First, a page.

Honda FCX Clarity emits water vapour only

Honda, the company, might sell more cars than it ever did under the leadership of Soichiro Honda, but the company that bears his name is no longer the company that marches to the beat of a different drummer.


Much of its range breaks little fresh ground technically, but not this. Most definitely not the FCX Clarity.

The FCX Clarity is the first production hydrogen fuel cell car, although it’s only offered on lease to customers in the US (specifically southern California), Europe and Japan. The reason for this? Those are the only places in the world where there are hydrogen fuelling stations.

At its very core, the FCX Clarity is an electric car. There’s an electric motor that pumps out 100kW (132hp) of power and 256Nm (189lb-ft) of torque, and a lithium-ion battery pack. Unlike a regular electric car, though, the FCX doesn’t requires hours connected to mains power to recharge.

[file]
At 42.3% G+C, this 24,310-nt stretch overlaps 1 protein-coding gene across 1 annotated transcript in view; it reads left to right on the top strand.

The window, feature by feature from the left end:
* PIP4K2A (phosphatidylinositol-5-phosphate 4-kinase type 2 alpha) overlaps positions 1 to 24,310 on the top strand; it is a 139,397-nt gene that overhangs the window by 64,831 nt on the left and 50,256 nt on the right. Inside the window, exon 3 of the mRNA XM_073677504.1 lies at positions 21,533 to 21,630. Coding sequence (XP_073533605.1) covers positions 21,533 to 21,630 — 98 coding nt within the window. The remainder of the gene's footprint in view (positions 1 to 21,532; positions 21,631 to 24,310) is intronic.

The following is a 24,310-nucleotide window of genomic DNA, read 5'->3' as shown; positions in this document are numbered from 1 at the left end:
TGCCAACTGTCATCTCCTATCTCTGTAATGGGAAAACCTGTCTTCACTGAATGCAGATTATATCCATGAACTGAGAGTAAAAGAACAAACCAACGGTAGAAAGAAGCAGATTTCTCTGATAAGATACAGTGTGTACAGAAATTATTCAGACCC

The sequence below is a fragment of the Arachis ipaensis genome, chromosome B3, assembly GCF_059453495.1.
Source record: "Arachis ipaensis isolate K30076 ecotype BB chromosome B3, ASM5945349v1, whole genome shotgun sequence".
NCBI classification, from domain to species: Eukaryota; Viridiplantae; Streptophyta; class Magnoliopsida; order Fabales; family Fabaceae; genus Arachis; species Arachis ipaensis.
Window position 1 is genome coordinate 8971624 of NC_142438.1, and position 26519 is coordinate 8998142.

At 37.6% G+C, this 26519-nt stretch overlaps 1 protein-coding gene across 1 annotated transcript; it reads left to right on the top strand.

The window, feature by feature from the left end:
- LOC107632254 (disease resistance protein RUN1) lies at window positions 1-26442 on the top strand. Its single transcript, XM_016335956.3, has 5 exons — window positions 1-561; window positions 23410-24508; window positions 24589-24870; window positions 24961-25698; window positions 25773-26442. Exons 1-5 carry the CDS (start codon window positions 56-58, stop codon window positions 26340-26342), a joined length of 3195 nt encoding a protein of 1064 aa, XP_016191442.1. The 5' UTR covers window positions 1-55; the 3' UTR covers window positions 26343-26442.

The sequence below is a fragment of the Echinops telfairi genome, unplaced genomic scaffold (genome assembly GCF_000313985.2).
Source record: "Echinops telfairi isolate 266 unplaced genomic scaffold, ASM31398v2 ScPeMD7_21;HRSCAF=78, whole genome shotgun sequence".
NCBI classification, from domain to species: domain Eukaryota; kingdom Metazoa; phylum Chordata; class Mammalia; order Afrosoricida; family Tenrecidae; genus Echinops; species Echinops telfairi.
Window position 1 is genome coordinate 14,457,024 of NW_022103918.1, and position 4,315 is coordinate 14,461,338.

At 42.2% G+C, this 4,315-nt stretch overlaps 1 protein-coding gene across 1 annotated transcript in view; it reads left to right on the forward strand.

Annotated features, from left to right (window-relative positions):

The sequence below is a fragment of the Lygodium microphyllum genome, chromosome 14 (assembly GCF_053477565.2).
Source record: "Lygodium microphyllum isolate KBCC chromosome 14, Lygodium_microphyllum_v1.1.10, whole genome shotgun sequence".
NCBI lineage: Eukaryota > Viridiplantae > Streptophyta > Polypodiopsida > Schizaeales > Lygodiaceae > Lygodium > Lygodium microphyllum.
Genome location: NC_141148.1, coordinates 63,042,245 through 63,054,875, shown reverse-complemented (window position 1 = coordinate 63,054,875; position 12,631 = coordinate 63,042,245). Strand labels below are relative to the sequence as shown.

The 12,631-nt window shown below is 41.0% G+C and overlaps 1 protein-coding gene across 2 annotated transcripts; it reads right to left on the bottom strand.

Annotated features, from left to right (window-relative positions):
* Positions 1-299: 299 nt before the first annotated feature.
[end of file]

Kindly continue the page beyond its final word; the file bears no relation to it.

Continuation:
Instead it has a tank that can store 4.1kg of compressed hydrogen. This hydrogen is then fed into a fuel cell stack that combines the hydrogen with oxygen taken from the atmosphere to produce both electricity and water. The electricity generated is used to power the electric motor or stored in the aforementioned battery pack for later use.

Honda estimates a range of around 240km (150mi) on a full tank of hydrogen.

Derek Fung

Derek Fung

Derek has a lifelong love for all things automotive, from the dullest Camry to record shattering Bugattis. Prior to starting up Between the Axles he was a reviewer for CNET Australia and the founding editor of its Car Technology channel. [Read more]